TESTING - Chapter 3
Tony Wagner's conversation surrounding testing raised some great questions for reflection after 10 years of No Child Left Behind. I agree that teaching to the test and requiring students to simply recall facts and formulas does not prepare our students to be successful in college and the current marketplace. Motivating students is particularly important when it comes to their performance on tasks, but how many students are motivated to try their hardest on a standardized test that don't count for their grade? Are we really getting authentic results of the learning that happens in classrooms across the nation? Do we necessarily need a uniform system to assess students? Also, if we know these tests are bad for our education system, how are we going to hold students and teachers accountable and ensure authentic learning is, in fact, happening in the classroom? Wagner argues that we have an effective and more meaningful accountability system, but we don't necessarily have the political will to implement them. As far as testing and assessing my students in my own classroom, I am going to try and steer away from multiple choice tests and assess my students with more rigorous mathematics problems and projects in order to engage my students and develop the critical thinking skills they need to be successful citizens.
TEACHER ED - Chapter 4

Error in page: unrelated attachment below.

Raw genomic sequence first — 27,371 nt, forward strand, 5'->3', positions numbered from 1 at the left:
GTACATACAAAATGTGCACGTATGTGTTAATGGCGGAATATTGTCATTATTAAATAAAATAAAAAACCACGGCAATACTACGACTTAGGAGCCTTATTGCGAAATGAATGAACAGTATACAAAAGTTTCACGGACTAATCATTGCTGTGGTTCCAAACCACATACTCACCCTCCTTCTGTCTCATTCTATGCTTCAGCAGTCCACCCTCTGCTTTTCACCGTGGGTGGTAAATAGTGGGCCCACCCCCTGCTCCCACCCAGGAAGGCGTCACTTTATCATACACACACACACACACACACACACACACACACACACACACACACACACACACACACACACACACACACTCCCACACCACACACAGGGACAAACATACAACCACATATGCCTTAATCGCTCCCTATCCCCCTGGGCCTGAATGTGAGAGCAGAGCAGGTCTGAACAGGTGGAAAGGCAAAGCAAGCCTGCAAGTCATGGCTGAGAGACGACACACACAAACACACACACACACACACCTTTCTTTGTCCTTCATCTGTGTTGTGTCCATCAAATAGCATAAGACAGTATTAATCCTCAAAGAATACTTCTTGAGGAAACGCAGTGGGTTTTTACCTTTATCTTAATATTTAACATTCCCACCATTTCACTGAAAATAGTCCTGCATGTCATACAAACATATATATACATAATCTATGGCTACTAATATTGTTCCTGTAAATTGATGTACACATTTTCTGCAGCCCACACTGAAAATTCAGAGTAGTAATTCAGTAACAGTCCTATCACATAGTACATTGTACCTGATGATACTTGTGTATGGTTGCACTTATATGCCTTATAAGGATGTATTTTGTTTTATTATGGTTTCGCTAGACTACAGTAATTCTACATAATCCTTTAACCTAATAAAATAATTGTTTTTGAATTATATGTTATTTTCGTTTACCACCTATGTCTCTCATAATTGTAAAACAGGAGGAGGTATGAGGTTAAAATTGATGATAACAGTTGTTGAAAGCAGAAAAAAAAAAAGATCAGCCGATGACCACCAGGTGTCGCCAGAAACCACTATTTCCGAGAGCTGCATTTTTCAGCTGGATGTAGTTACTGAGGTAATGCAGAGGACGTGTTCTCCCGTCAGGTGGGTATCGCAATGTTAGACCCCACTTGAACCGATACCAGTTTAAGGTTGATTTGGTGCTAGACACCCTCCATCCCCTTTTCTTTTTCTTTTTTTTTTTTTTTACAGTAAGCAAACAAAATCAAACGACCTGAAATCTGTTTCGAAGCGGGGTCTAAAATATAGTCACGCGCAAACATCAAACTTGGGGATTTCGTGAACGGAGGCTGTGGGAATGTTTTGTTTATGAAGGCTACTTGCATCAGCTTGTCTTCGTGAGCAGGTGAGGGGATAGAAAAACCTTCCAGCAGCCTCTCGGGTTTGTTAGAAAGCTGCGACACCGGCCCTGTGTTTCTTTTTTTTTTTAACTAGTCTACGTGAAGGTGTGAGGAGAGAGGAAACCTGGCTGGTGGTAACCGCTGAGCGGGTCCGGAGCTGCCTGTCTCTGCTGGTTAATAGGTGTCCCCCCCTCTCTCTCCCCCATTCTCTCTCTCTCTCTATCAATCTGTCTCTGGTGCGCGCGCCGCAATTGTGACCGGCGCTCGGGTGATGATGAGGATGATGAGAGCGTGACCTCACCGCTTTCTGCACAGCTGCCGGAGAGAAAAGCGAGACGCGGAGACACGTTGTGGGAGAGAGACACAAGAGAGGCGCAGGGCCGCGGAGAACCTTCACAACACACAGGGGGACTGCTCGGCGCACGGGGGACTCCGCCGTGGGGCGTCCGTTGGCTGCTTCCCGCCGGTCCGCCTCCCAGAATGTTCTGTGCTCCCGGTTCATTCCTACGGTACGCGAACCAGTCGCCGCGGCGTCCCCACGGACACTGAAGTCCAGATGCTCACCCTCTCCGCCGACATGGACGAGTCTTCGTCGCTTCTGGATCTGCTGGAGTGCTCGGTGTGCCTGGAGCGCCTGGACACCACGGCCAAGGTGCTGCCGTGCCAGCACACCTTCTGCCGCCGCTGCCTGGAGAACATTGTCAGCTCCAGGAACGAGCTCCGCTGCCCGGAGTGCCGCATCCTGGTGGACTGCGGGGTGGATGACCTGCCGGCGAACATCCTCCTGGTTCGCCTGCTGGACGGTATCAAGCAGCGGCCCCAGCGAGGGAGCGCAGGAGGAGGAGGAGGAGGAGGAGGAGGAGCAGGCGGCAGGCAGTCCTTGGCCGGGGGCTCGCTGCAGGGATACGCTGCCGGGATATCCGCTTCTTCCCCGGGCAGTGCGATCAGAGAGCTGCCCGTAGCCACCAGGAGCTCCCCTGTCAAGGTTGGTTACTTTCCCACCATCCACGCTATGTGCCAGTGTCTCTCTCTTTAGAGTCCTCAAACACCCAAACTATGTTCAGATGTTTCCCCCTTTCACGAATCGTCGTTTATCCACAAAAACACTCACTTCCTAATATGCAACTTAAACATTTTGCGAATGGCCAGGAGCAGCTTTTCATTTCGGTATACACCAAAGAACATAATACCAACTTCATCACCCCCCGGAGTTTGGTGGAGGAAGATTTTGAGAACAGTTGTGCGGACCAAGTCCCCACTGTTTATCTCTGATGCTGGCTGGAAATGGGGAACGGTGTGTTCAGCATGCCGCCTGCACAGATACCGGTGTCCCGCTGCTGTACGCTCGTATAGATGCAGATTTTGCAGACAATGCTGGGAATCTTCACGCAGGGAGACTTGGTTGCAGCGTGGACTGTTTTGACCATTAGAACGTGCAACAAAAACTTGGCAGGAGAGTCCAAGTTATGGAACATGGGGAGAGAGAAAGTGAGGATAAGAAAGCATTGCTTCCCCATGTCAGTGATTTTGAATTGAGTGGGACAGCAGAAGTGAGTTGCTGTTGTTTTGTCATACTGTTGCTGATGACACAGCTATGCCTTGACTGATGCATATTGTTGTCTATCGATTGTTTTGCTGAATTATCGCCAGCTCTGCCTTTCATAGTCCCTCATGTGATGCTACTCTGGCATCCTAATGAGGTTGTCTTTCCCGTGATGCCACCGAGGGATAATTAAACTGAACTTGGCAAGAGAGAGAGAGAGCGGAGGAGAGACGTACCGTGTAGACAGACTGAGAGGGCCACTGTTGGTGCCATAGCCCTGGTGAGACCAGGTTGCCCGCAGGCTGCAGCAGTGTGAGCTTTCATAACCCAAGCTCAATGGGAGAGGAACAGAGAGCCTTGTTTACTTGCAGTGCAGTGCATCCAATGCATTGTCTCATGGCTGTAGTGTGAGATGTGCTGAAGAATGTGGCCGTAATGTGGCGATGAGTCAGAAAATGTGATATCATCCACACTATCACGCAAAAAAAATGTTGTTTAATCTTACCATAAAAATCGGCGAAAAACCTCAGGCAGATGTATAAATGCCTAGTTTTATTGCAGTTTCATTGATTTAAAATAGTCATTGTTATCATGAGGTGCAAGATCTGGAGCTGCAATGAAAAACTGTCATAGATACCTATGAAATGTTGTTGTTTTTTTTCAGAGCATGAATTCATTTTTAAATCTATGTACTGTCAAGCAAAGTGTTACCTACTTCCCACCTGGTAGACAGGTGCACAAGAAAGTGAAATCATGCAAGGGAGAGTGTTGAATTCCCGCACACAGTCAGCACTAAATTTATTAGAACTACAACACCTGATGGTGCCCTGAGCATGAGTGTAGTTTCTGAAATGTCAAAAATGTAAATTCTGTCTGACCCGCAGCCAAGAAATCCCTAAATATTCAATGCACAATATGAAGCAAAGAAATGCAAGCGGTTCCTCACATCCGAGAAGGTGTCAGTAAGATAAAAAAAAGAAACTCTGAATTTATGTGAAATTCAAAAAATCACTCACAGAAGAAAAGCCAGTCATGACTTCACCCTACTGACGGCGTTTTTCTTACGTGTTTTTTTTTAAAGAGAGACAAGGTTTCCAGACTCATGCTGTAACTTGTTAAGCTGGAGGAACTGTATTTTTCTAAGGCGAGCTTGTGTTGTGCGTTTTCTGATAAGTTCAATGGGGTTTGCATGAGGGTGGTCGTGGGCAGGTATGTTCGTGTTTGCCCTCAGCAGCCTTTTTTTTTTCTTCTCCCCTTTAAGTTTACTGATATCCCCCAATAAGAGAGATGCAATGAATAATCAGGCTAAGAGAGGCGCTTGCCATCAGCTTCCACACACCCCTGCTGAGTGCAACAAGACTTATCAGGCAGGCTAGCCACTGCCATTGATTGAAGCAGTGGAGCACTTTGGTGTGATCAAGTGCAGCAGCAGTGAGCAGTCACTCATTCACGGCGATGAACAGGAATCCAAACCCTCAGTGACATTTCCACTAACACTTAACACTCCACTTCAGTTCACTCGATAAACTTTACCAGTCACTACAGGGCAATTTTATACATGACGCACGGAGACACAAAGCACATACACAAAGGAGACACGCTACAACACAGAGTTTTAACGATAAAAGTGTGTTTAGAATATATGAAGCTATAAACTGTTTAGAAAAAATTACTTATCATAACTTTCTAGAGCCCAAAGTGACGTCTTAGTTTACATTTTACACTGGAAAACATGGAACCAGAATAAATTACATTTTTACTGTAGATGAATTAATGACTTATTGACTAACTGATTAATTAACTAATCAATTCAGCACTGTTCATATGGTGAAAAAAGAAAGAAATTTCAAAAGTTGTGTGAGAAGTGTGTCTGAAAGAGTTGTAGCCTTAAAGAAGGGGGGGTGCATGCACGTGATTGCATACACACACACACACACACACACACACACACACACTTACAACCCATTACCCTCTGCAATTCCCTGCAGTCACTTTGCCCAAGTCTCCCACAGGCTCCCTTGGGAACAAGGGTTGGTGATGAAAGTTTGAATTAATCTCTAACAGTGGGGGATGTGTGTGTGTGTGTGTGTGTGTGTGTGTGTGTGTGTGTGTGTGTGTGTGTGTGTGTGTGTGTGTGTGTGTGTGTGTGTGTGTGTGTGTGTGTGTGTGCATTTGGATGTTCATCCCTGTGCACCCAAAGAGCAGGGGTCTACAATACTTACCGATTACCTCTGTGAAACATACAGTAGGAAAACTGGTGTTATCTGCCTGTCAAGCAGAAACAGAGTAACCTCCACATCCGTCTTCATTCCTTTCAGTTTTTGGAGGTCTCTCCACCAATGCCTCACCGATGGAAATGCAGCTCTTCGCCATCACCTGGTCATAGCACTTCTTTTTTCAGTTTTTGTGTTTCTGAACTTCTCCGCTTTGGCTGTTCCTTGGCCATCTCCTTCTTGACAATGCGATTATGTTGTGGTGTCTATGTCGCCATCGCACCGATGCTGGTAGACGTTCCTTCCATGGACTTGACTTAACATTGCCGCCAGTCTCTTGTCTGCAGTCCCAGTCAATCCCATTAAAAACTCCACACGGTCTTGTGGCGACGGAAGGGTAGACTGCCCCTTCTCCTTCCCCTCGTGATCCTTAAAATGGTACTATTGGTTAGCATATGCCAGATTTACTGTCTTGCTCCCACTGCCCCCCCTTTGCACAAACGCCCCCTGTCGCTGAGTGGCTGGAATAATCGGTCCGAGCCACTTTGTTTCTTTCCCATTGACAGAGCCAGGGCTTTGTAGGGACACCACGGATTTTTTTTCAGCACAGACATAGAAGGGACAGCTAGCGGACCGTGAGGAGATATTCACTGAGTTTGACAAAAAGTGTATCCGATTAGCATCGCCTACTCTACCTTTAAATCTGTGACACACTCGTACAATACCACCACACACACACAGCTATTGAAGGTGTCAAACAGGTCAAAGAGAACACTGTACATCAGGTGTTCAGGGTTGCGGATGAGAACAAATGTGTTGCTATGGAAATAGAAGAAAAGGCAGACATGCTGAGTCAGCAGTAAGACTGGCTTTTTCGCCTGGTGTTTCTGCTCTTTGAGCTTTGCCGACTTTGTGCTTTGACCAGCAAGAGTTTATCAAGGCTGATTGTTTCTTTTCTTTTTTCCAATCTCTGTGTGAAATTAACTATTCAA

Wagner takes a hard look at teacher training programs across the nation and concludes that most programs do not effectively prepare teachers for their career. Not only are teachers placed in a classroom without experience and the feedback they need, they start teaching and rarely get evaluated constructively. They essentially get isolated as a teacher and grow complacent with their teaching style. I feel that the co-teaching model at CSUSM is a more effective way to prepare teacher candidates for their first day of school. Having two semesters at two different schools, teaching and assisting in a variety of classes, and being observed and given feedback by university supervisors might be a system that Wagner would approve of. Of course, there are some skills that will only come from completely having your own classroom, but I feel that the rigor of the program at CSUSM adequately prepares us for our first year of teaching....although, we will see next year :) If I were to tweak the program in any way, I would have a little less focus on coursework and more focus on getting coaching through real life teaching experiences at our school sites and more lessons and teaching activities to have in our tool box. Not that this isn't a part of the program, but added focus on this aspect is what I would change. In addition, after reading chapter 4 and after being at two different school sites, I am realizing that the school you decide to teach at has a huge impact on your motivation and happiness as a teacher. It is important to choose a school and district that aligns with your teaching belief system and will give you support in the classroom, constructive feedback on teaching style, ongoing training, and be a culture where you think you can grow and be motivated.